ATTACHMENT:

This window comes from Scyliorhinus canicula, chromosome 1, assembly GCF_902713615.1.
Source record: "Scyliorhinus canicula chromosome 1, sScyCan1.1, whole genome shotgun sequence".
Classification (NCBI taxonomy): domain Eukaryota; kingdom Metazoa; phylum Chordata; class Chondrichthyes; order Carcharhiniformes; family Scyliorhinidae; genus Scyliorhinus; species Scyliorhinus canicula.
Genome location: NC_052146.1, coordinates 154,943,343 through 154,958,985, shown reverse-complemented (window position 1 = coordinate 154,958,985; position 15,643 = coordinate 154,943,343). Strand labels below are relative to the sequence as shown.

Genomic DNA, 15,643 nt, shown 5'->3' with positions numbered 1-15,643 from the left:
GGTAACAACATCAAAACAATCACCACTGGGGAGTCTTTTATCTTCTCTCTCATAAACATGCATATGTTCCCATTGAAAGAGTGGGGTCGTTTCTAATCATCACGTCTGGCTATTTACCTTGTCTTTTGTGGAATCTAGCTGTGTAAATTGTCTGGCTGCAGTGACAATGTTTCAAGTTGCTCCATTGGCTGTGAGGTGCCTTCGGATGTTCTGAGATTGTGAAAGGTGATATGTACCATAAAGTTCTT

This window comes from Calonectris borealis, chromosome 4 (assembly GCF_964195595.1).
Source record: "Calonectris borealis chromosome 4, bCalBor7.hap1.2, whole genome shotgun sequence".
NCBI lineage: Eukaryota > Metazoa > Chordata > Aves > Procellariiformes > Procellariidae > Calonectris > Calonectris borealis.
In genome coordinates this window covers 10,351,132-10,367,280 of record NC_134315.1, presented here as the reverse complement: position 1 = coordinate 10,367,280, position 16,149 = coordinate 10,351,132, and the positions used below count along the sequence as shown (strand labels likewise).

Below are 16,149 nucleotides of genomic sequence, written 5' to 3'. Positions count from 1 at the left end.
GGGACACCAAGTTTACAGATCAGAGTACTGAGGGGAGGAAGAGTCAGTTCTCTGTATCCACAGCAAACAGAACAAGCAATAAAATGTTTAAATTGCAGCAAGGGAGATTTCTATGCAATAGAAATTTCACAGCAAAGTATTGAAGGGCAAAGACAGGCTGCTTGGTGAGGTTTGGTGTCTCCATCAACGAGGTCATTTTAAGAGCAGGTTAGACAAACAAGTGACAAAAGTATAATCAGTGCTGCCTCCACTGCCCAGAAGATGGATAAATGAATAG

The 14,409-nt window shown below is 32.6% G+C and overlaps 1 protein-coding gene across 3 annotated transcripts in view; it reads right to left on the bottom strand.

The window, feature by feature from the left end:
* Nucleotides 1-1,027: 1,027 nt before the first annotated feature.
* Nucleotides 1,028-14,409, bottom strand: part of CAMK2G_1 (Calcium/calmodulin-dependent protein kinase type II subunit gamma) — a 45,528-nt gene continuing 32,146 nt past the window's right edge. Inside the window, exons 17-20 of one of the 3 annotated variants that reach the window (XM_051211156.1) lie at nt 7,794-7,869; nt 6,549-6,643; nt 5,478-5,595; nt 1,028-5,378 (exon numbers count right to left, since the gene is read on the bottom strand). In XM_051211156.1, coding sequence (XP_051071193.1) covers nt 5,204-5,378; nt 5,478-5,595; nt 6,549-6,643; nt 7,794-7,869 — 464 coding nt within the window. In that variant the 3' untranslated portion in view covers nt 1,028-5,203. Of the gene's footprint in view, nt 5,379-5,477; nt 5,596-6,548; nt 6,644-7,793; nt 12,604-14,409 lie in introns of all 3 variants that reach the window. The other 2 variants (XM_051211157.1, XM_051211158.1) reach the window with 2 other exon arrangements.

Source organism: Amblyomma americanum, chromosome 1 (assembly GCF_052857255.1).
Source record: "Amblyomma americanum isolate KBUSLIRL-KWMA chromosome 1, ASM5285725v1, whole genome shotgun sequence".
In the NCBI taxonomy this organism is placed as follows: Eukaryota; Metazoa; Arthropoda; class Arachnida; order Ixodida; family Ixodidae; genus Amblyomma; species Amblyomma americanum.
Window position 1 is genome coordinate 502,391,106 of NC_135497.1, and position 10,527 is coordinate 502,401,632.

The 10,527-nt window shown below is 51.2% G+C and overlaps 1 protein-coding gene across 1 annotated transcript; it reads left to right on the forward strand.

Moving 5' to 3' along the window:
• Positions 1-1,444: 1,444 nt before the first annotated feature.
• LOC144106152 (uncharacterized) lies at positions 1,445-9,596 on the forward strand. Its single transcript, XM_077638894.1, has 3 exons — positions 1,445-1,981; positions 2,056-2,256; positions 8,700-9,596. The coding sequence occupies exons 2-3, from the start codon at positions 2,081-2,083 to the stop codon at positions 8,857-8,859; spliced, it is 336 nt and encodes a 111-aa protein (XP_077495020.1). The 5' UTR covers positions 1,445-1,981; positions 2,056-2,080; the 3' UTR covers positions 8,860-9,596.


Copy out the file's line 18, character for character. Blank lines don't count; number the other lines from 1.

Source record: "Amblyomma americanum isolate KBUSLIRL-KWMA chromosome 1, ASM5285725v1, whole genome shotgun sequence".